chance like this.
The foreman's manner gave Buck no clue. At dinner he was unusually silent
and morose, taking no part in the discussion of this latest outrage, which
the others kept up with such a convincing semblance of indignation. To
Stratton he acted like a man who has come to some new and not altogether
agreeable decision, which in any other person would probably mean that he
had at last made up his mind to call in the sheriff. But Buck was
convinced that this was the last thing Lynch intended to do, and gradually
there grew up in his mind, fostered by one or two trifling particulars in
Tex's manner toward himself, a curious, instinctive feeling of premonitory
This increased during the afternoon, when the men were sent out to repair
the broken fence, while Lynch remained behind. It fed on little details,
such as a chance side glance from one of the men, or the sight of two of
them in low-voiced conversation when he was not supposed to be
looking--details he would scarcely have noticed ordinarily. Toward the end
of the day Buck had grown almost certain that some fresh move was being
directed against himself, and when the blow fell only its nature came as a
The foreman was standing near the corral when they returned, and as soon
as Stratton had unsaddled and turned his horse loose, Lynch drew him to
"Here's your time up to to-night," he said curtly, holding out a handful
of crumpled bills and silver. "Miss Thorne's decided she don't want yuh on
the outfit any longer."
For a moment Stratton regarded the foreman in silence, observing the glint
of veiled triumph in his eyes and the malicious curve of the full red
lips. The thought flashed through his mind that Lynch would hardly be
quite so pleased if he knew how much time Buck himself had given lately to
thinking up some scheme of plausibly bringing about this very situation.
"Is that so?" he drawled presently. "How did you work it?" he added, in
the casual tone of one seeking to gratify a trifling curiosity.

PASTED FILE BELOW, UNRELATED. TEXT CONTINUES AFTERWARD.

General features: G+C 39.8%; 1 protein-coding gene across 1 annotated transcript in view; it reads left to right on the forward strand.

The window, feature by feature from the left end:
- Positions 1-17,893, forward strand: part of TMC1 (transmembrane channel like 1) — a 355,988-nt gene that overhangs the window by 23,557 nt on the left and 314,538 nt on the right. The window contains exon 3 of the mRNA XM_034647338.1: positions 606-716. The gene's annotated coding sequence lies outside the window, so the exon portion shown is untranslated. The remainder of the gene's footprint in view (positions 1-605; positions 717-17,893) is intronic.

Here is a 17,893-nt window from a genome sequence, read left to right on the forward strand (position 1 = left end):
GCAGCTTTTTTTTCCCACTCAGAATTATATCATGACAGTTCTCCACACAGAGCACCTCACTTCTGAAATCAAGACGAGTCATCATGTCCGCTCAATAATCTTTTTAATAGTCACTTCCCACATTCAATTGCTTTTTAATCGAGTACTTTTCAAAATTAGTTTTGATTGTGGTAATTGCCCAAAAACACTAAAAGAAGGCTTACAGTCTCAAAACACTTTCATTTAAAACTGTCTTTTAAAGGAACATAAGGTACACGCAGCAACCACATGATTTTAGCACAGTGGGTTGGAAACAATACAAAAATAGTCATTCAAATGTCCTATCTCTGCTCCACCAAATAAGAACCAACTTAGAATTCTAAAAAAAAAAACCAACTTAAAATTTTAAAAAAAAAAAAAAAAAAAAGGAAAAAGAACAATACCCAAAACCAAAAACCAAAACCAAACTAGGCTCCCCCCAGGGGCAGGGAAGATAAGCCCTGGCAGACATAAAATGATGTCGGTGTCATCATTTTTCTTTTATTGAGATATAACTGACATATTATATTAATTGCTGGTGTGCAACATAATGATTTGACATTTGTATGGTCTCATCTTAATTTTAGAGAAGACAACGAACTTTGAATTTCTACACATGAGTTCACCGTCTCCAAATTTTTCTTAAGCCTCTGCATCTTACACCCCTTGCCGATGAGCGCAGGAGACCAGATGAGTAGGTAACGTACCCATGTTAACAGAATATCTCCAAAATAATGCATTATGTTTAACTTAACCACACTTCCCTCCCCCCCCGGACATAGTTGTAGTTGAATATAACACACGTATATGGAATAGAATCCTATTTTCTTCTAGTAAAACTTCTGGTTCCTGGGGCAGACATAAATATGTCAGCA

Lynch scowled. "Work it?" he snapped. "I didn't have to work it. Yuh know
damn well why you're sacked. Why should I waste time tellin' yuh?"
Stratton smiled blandly. "In that case I reckon I'll have to ask Miss
Thorne," he remarked, standing with legs slightly apart and thumbs hooked
loosely in his chap-belt. "I'm rather curious, you know."
"Like hell yuh will!" rasped Lynch, as Buck took a step or two toward the
Impulsively Lynch's right hand dropped to his gun but as his fingers
touched the stock he found himself staring at the uptilted end of
Stratton's holster frayed a little at the end so that the glint of a blued
steel barrel showed through the leather.
"Just move your hand a mite," Buck suggested in a quiet, level tone, which
was nevertheless obeyed promptly. "Now, listen here. I want you to get
this. I ain't longing to stick around any outfit when the boss don't want
me. If the lady says I'm to go, I'll get out pronto; but I don't trust
you, and she's got to tell me that face to face before I move a step.
His eyes narrowed slightly, and Lynch, crumpling the unheeded money in his
hand, stepped aside with an expression of baffled fury and watched him
stride along the side of the house and disappear around the corner.
He was far from lacking nerve, but he had suddenly remembered that letter
to Sheriff Hardenberg, regarding which he had long ago obtained
confirmation from Pop Daggett. If he could rely on the meaning of
Stratton's little anecdote--and he had an uncomfortable conviction that he
could--the letter would be opened in case Buck met his death by violence.
And once it was opened by the sheriff, only Tex Lynch how very much the
fat would be in the fire.
So, though his fingers twitched, he held his hand, and presently, hearing
voices in the living-room, he crept over to an open window and, standing
close to one side of it, bent his head to listen.
Next: The Primeval Instinct